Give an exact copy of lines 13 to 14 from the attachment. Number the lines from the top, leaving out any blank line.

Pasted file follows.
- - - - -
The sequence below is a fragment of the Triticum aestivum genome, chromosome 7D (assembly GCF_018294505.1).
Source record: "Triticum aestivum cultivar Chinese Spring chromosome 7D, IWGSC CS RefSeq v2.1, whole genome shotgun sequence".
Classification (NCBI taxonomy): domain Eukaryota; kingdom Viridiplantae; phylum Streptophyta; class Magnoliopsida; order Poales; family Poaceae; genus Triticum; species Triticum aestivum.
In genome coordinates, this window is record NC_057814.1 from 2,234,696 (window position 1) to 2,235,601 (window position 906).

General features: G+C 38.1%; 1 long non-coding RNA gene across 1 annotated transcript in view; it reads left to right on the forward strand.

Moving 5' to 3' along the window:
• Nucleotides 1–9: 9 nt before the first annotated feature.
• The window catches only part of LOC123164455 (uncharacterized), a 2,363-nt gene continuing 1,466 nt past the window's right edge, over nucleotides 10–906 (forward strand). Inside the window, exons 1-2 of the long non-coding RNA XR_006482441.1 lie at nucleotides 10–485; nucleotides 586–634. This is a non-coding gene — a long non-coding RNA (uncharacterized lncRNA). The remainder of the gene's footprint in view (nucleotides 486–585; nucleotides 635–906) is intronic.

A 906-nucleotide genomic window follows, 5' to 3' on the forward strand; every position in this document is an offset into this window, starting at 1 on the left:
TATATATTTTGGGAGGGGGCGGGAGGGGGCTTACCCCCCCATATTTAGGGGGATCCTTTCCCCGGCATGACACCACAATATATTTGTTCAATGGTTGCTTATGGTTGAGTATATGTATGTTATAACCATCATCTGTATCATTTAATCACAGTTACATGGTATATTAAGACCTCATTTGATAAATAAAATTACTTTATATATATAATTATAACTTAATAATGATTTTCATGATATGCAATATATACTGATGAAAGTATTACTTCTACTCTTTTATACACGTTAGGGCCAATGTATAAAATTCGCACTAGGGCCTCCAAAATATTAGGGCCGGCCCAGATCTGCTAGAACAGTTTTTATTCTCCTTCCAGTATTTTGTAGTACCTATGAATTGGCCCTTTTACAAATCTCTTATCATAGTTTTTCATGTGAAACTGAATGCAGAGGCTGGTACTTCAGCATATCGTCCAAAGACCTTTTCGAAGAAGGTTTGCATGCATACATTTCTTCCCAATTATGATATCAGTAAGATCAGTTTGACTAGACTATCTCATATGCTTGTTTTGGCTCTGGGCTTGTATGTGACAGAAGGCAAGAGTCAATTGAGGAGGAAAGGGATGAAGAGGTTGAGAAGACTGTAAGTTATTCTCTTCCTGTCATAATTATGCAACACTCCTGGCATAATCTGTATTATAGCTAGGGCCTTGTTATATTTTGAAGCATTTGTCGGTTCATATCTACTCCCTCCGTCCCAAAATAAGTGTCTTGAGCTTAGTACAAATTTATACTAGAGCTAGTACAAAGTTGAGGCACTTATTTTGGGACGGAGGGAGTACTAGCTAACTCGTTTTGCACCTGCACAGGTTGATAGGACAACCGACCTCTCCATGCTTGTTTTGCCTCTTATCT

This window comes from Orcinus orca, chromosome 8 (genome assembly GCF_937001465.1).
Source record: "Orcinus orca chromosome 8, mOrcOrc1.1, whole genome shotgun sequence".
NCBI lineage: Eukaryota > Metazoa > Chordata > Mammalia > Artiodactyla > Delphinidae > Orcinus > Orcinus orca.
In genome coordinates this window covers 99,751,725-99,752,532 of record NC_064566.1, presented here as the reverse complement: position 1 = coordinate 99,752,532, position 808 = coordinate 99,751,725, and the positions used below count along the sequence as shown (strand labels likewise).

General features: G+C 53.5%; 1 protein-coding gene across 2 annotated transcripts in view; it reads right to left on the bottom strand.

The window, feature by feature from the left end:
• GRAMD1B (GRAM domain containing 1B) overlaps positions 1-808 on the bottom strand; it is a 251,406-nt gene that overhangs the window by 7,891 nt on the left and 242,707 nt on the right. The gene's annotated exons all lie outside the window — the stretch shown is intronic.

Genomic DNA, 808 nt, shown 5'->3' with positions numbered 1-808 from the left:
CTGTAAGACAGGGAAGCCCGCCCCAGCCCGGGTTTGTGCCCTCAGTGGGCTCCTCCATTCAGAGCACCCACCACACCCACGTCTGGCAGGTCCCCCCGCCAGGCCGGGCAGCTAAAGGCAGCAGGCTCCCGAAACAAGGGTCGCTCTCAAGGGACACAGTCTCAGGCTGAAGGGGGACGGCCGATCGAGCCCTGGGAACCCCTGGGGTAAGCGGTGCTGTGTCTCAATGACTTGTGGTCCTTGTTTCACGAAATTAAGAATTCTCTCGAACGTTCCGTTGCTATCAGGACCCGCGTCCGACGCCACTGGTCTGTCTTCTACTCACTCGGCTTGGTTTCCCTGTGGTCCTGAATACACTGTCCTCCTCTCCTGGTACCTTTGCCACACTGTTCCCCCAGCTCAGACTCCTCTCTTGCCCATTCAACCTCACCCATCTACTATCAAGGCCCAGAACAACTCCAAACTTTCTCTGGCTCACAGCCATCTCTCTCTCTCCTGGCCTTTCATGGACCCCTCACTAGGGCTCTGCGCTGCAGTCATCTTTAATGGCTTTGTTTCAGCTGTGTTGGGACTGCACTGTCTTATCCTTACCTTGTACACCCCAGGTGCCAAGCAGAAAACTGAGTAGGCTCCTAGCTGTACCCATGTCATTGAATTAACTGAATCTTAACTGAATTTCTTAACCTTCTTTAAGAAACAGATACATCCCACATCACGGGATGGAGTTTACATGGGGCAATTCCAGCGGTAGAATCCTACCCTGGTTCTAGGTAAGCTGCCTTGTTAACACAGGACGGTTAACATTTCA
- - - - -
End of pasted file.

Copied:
NCBI lineage: Eukaryota > Metazoa > Chordata > Mammalia > Artiodactyla > Delphinidae > Orcinus > Orcinus orca.
In genome coordinates this window covers 99,751,725-99,752,532 of record NC_064566.1, presented here as the reverse complement: position 1 = coordinate 99,752,532, position 808 = coordinate 99,751,725, and the positions used below count along the sequence as shown (strand labels likewise).